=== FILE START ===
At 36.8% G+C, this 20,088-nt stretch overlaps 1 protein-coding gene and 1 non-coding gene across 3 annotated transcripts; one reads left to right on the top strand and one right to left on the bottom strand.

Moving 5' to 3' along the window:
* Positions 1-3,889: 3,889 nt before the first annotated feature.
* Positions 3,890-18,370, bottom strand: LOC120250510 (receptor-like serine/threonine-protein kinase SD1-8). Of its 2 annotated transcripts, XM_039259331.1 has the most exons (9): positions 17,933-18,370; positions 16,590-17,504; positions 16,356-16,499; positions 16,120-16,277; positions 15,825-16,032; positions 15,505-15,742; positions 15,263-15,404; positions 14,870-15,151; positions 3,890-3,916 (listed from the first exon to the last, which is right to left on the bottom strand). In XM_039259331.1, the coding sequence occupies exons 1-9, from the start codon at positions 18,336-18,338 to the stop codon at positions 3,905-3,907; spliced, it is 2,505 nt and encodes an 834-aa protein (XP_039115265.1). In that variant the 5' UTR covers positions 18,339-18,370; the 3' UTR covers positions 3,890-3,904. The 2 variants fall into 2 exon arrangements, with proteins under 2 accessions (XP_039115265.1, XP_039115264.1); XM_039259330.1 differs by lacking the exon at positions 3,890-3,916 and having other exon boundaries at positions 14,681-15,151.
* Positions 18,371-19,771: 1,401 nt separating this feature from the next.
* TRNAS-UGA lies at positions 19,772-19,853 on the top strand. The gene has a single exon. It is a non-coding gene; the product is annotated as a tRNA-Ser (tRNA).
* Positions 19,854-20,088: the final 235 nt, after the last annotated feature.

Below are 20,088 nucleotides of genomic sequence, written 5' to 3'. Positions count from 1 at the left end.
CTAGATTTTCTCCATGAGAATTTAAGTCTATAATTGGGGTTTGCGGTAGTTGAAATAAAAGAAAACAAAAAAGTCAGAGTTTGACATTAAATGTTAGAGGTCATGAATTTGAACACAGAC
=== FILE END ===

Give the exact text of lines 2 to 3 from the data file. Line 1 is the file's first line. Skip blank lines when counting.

Moving 5' to 3' along the window:
* Positions 1-3,889: 3,889 nt before the first annotated feature.